In the computer networking world, the three most ubiquitous pieces of equipment are modems, routers, and switches. These are used everywhere from the datacenter hosting Google to the internet connection in your own home. However, despite how important these three pieces of equipment are, many people are completely oblivious as to what each piece of equipment does, so in this article, we’ll attempt to clarify the difference between the modem, router and switch, and how it all fits in your home network.


What is a Modem?

A modem is the short way of saying “modulator, demodulator”. The primary purpose of a modem when used in a home networking environment is to establish a connection between your home internet connection and your ISP.

Now you may ask, why is this necessary? Well, the reason why we need modems is because unlike a router or a switch, different types of modems can transmit and receive data on different types of physical connections. For example, a DSL modem is capable of transferring data over a standard copper telephone line, a cable modem is capable of transferring data over a coax cable line, a fiber modem is capable of transferring data over a fiber optic line, a satellite modem is capable of transferring data over a satellite connection, and well, you get the gist. Each type of modem is capable of transferring data over a different type of physical connection using a set of communications standards, or protocols, that it was designed to support.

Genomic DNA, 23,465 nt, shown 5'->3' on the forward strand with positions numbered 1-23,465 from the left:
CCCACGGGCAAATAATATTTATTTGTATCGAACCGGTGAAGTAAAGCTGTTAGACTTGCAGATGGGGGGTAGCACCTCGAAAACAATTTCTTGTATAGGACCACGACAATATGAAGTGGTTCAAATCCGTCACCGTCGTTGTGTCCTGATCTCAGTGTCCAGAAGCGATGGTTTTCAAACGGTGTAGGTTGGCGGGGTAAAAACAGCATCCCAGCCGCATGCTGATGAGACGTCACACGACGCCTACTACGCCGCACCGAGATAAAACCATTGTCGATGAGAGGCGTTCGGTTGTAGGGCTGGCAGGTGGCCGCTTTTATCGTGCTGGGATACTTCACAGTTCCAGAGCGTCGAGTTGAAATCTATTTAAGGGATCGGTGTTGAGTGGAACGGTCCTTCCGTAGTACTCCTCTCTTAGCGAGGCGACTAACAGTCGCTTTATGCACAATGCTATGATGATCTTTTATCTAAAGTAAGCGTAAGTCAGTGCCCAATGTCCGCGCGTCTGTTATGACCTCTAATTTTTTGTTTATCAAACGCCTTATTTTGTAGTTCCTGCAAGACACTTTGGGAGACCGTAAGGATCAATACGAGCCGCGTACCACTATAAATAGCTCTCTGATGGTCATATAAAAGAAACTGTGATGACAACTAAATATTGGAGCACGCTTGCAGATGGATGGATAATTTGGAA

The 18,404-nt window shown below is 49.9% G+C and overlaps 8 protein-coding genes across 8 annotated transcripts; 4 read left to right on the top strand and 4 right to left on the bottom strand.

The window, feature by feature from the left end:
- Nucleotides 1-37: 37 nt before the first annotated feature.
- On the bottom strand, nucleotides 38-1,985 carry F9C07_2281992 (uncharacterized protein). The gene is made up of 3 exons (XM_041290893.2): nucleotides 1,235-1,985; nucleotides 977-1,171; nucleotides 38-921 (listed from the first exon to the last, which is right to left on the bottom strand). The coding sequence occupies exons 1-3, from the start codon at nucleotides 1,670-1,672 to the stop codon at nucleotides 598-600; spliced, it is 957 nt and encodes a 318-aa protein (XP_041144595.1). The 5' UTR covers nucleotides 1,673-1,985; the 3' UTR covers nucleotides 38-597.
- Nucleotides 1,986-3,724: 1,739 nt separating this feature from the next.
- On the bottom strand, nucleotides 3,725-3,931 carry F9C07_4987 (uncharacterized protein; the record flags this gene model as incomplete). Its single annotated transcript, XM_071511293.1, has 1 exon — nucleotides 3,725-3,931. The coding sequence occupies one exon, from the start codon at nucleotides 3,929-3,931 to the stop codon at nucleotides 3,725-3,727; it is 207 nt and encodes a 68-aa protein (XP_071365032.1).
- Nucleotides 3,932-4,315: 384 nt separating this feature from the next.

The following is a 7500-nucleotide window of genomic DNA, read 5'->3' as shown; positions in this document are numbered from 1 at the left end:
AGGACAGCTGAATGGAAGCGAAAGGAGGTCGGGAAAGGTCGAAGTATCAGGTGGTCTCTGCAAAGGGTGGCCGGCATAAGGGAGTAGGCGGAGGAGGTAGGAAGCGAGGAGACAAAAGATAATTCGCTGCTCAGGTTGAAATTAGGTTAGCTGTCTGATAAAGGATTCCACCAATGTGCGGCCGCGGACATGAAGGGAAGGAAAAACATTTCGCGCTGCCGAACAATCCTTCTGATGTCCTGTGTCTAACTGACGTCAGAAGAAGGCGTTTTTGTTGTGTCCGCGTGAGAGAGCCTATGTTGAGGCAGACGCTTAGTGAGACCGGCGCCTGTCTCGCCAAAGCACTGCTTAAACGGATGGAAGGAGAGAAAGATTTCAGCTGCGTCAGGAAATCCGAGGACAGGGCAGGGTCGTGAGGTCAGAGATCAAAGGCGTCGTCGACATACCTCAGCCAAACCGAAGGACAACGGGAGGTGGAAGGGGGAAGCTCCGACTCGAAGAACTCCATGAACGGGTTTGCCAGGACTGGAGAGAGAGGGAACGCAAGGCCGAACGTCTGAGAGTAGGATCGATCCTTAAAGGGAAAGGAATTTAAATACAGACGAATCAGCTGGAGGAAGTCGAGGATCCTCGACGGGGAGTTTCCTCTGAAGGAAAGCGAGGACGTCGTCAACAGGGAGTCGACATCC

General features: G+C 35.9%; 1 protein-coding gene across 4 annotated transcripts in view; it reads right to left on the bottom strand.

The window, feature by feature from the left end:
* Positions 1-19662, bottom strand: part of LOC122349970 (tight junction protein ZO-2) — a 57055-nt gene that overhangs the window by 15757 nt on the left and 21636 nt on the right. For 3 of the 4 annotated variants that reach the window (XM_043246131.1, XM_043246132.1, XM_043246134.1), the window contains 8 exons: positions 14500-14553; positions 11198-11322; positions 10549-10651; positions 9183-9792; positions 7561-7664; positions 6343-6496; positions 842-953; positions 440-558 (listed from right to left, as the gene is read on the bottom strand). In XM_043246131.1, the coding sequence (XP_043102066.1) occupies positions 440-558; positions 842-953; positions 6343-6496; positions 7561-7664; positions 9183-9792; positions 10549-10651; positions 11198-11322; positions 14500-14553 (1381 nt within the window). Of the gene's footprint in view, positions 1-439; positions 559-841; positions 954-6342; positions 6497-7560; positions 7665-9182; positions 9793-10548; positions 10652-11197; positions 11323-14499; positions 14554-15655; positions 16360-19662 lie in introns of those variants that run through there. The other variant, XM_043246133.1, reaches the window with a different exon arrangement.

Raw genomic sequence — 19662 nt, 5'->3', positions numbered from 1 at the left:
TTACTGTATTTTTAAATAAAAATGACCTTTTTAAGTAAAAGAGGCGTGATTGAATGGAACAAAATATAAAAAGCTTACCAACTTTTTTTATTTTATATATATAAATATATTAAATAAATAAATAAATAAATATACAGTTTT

Modem/Router Combo Devices

While many modems are simply just modems, there are many modems that are also modem/router combos which are not only capable of performing the duties of the modem, but are also capable of routing and switching as well.

In the case of the combo modem and router, the device actually contains a modem, router, switch, and wireless access point bundled into one. This makes it easy on the ISP as only a single device needs to be used to provide a customer’s home network with internet.


What is a Router?

A typical home router is designed to route data between different networks using IP, or Internet Protocol. Whereas a modem simply establishes a connection between your home network and your ISP, a router helps facilitate communications between your home’s network and the ISP’s network. This is why your computer’s IP address on your home network is different than the public IP address your ISP assigned you.

Typically, home routers also include built-in switches in order to provide the ability for multiple devices to be connected on the same network. Business or enterprise routers on the other hand may not include this functionality and requires a separate, standalone switch for this purpose.


What is a Switch?

A switch is simply a device that connects multiple devices on the same network. Unlike a router which is capable of creating and routing between multiple networks, a switch is a device that’s designed only to facilitate communications for devices on the same network.